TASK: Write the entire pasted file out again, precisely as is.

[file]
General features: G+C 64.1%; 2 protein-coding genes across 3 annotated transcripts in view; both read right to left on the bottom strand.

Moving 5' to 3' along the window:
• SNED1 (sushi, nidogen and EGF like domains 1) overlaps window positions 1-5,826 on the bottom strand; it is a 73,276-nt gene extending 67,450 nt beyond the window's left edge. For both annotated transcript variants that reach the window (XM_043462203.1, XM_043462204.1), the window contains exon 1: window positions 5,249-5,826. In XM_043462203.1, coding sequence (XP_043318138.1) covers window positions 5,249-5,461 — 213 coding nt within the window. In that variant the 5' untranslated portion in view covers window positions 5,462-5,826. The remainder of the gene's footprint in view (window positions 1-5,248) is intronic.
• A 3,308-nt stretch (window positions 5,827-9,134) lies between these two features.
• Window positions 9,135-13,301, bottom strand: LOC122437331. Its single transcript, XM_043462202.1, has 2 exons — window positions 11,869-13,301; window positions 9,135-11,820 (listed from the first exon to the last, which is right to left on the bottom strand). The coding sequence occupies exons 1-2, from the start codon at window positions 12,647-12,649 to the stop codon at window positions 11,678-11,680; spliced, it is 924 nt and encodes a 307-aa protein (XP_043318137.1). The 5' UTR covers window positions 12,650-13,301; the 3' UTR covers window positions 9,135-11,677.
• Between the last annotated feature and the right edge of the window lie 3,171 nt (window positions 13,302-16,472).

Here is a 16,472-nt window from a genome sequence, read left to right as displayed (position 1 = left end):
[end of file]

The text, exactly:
General features: G+C 64.1%; 2 protein-coding genes across 3 annotated transcripts in view; both read right to left on the bottom strand.

Moving 5' to 3' along the window:
• SNED1 (sushi, nidogen and EGF like domains 1) overlaps window positions 1-5,826 on the bottom strand; it is a 73,276-nt gene extending 67,450 nt beyond the window's left edge. For both annotated transcript variants that reach the window (XM_043462203.1, XM_043462204.1), the window contains exon 1: window positions 5,249-5,826. In XM_043462203.1, coding sequence (XP_043318138.1) covers window positions 5,249-5,461 — 213 coding nt within the window. In that variant the 5' untranslated portion in view covers window positions 5,462-5,826. The remainder of the gene's footprint in view (window positions 1-5,248) is intronic.
• A 3,308-nt stretch (window positions 5,827-9,134) lies between these two features.
• Window positions 9,135-13,301, bottom strand: LOC122437331. Its single transcript, XM_043462202.1, has 2 exons — window positions 11,869-13,301; window positions 9,135-11,820 (listed from the first exon to the last, which is right to left on the bottom strand). The coding sequence occupies exons 1-2, from the start codon at window positions 12,647-12,649 to the stop codon at window positions 11,678-11,680; spliced, it is 924 nt and encodes a 307-aa protein (XP_043318137.1). The 5' UTR covers window positions 12,650-13,301; the 3' UTR covers window positions 9,135-11,677.
• Between the last annotated feature and the right edge of the window lie 3,171 nt (window positions 13,302-16,472).

Here is a 16,472-nt window from a genome sequence, read left to right as displayed (position 1 = left end):